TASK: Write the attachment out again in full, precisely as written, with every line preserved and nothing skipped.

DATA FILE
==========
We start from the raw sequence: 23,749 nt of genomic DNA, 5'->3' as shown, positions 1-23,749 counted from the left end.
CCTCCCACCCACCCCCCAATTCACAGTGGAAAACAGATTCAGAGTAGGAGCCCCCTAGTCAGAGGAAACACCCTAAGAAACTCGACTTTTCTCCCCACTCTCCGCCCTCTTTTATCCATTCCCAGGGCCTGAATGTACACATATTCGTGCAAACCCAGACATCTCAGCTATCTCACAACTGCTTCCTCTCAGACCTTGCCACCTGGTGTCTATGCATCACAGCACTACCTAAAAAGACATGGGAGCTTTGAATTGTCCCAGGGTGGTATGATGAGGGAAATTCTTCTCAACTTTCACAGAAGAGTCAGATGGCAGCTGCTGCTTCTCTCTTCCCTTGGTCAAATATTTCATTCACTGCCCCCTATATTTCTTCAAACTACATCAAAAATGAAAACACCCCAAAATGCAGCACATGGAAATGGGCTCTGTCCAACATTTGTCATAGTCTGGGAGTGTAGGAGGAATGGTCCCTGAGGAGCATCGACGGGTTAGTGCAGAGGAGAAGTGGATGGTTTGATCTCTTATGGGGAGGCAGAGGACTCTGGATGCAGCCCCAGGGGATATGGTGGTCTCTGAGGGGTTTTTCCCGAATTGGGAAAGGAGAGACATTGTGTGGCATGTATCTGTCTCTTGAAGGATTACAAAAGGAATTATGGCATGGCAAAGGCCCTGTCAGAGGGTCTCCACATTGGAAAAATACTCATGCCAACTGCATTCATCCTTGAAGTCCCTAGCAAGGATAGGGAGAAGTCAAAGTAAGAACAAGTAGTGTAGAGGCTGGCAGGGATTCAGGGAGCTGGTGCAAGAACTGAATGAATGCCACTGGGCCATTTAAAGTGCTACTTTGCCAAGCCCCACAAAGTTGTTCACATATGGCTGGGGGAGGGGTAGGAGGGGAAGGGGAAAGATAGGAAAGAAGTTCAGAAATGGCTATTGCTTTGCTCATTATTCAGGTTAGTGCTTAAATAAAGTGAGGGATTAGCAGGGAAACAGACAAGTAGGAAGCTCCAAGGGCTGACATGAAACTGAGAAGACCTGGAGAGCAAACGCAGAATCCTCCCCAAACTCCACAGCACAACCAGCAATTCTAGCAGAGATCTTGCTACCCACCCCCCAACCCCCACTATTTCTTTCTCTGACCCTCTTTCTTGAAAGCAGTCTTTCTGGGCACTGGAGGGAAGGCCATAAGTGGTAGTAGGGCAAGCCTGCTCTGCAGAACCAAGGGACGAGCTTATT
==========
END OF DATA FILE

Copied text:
We start from the raw sequence: 23,749 nt of genomic DNA, 5'->3' as shown, positions 1-23,749 counted from the left end.
CCTCCCACCCACCCCCCAATTCACAGTGGAAAACAGATTCAGAGTAGGAGCCCCCTAGTCAGAGGAAACACCCTAAGAAACTCGACTTTTCTCCCCACTCTCCGCCCTCTTTTATCCATTCCCAGGGCCTGAATGTACACATATTCGTGCAAACCCAGACATCTCAGCTATCTCACAACTGCTTCCTCTCAGACCTTGCCACCTGGTGTCTATGCATCACAGCACTACCTAAAAAGACATGGGAGCTTTGAATTGTCCCAGGGTGGTATGATGAGGGAAATTCTTCTCAACTTTCACAGAAGAGTCAGATGGCAGCTGCTGCTTCTCTCTTCCCTTGGTCAAATATTTCATTCACTGCCCCCTATATTTCTTCAAACTACATCAAAAATGAAAACACCCCAAAATGCAGCACATGGAAATGGGCTCTGTCCAACATTTGTCATAGTCTGGGAGTGTAGGAGGAATGGTCCCTGAGGAGCATCGACGGGTTAGTGCAGAGGAGAAGTGGATGGTTTGATCTCTTATGGGGAGGCAGAGGACTCTGGATGCAGCCCCAGGGGATATGGTGGTCTCTGAGGGGTTTTTCCCGAATTGGGAAAGGAGAGACATTGTGTGGCATGTATCTGTCTCTTGAAGGATTACAAAAGGAATTATGGCATGGCAAAGGCCCTGTCAGAGGGTCTCCACATTGGAAAAATACTCATGCCAACTGCATTCATCCTTGAAGTCCCTAGCAAGGATAGGGAGAAGTCAAAGTAAGAACAAGTAGTGTAGAGGCTGGCAGGGATTCAGGGAGCTGGTGCAAGAACTGAATGAATGCCACTGGGCCATTTAAAGTGCTACTTTGCCAAGCCCCACAAAGTTGTTCACATATGGCTGGGGGAGGGGTAGGAGGGGAAGGGGAAAGATAGGAAAGAAGTTCAGAAATGGCTATTGCTTTGCTCATTATTCAGGTTAGTGCTTAAATAAAGTGAGGGATTAGCAGGGAAACAGACAAGTAGGAAGCTCCAAGGGCTGACATGAAACTGAGAAGACCTGGAGAGCAAACGCAGAATCCTCCCCAAACTCCACAGCACAACCAGCAATTCTAGCAGAGATCTTGCTACCCACCCCCCAACCCCCACTATTTCTTTCTCTGACCCTCTTTCTTGAAAGCAGTCTTTCTGGGCACTGGAGGGAAGGCCATAAGTGGTAGTAGGGCAAGCCTGCTCTGCAGAACCAAGGGACGAGCTTATT